The IMF, World Bank, and India were to host an inaugural meeting to deal with global debt issues on Friday. This meeting was to bring together creditors including China with borrowing countries to try to hash out solutions for nations with unsustainable debt levels.

Talks will be held before the meeting of the G-20 nations’ fiscal and monetary leaders in Bengaluru, India.

World Bank data released in December showed the 75 poorest nations owed their creditors about $326 billion at the end of 2021.

“Debt restructuring will be one of the issues that India will focus on,’ said Mr. Kant in an interview. ‘Finance ministers and central bankers will also discuss the World Bank’s plan to expand lending, he said adding that support from US Treasury Secretary Janet Yellen has the “potential to push things forward.”

Mr. Kant’s comments come after Yellen last week deepened her call for an overhaul of the World Bank, urging the lender to extend its balance sheet more aggressively and to work harder at mobilising private-sector money to help address global challenges like climate change and pandemics.

“These institutions will have to be redesigned,” he said. The world needs the World Bank and IMF to make a lot more credit guarantees. They need to do first-loss guarantees. The first loss guarantee is a mechanism whereby a third party compensates lenders if the borrower defaults. As the third party pays for the losses, lenders are more likely to give out loans.

Mr. Kant has also said they need to do a lot of blended finance, which is not happening.

Blended finance is the strategic use of development finance for the mobilisation of additional finance towards sustainable development in developing countries. Blended finance attracts commercial capital to projects that contribute to sustainable development while providing financial returns to investors.

He also added that multilaterals need to focus on indirect lending.

Energy sharing with India is yet another aspect that Sri Lanka is looking forward to implementing. Once the economy is revived, the energy-sharing mechanism will contribute in many ways to sustaining it. It may take another year or two for the mechanism to come into force.

Sri Lanka and India will sign a pact to link their power grids and start negotiations on an upgraded trade agreement within two months.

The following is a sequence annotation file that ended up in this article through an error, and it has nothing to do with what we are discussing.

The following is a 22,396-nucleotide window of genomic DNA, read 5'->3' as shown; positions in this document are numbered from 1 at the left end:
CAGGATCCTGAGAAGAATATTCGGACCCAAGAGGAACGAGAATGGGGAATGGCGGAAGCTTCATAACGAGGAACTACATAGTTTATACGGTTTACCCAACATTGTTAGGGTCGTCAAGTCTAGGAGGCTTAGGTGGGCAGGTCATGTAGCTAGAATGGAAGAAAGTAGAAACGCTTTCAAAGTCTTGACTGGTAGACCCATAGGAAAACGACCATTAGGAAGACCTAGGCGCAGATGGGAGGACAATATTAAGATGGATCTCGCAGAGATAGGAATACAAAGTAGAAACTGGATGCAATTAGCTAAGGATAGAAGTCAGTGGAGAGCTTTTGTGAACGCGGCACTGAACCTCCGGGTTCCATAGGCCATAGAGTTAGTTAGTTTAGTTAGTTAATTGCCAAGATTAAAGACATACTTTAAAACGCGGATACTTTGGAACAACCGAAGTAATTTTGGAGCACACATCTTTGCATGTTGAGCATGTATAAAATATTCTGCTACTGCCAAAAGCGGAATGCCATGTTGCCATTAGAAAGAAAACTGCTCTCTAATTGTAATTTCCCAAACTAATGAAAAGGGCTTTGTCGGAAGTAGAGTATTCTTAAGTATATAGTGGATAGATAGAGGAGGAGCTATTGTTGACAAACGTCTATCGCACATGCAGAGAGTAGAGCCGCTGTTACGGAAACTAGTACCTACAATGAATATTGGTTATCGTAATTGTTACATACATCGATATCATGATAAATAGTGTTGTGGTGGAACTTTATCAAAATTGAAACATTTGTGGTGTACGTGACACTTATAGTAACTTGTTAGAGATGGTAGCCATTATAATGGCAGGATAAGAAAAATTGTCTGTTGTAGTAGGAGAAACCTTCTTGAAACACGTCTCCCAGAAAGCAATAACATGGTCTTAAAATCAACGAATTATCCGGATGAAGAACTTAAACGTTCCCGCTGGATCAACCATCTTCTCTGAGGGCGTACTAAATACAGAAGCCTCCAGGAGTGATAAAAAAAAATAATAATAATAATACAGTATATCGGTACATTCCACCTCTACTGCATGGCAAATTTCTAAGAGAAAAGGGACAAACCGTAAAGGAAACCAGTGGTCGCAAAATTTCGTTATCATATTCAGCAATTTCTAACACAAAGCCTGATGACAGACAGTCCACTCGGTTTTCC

“We have to have growth; otherwise, our economy will shrink,” Sri Lanka’s High Commissioner Milinda Moragoda said.

He told Reuters news agency: “As far as growth is concerned, India offers that prospect.” So we will have to move on from that. Tourism from India, investment from India, and integration with India. That’s what we have to do.”

A key part of Sri Lanka’s economic recovery plan rests on developing its renewable energy resources in the island’s north, from where power can be transported to southern India through a cross-border transmission cable.

Last year, the two countries resumed talks on linking their electricity grids. Moragoda said a memorandum of understanding on the project will be signed within two months, followed by a feasibility study.

Other neighboring countries are also sharing their energy resources with India. Countries like Bhutan, Nepal, Bangladesh, and Burma have already established power links with India. Sri Lanka may exploit this opportunity to export power to neighboring India.

However, the JVP-backed Jathika Jana Balawegaya is opposed to any move to invite international investors to handle the country’s energy sector which is crucial for national security. All the other opposition parties also have their own policies about handling energy in collaboration with foreign investments. However, it is critical that Sri Lanka as a country explores new avenues of earning much-needed foreign exchange to sustain the economy and find a way out of the present economic quagmire.